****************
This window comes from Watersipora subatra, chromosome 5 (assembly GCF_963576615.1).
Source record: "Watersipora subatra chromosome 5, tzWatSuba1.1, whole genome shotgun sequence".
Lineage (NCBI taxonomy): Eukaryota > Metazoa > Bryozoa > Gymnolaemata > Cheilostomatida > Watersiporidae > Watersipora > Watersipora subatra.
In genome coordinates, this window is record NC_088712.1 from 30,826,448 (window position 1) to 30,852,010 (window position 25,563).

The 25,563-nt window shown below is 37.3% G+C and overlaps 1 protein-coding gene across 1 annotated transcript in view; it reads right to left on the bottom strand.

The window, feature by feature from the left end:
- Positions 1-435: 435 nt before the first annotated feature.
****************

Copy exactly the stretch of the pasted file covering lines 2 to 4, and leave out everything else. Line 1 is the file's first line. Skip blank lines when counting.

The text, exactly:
Source record: "Watersipora subatra chromosome 5, tzWatSuba1.1, whole genome shotgun sequence".
Lineage (NCBI taxonomy): Eukaryota > Metazoa > Bryozoa > Gymnolaemata > Cheilostomatida > Watersiporidae > Watersipora > Watersipora subatra.
In genome coordinates, this window is record NC_088712.1 from 30,826,448 (window position 1) to 30,852,010 (window position 25,563).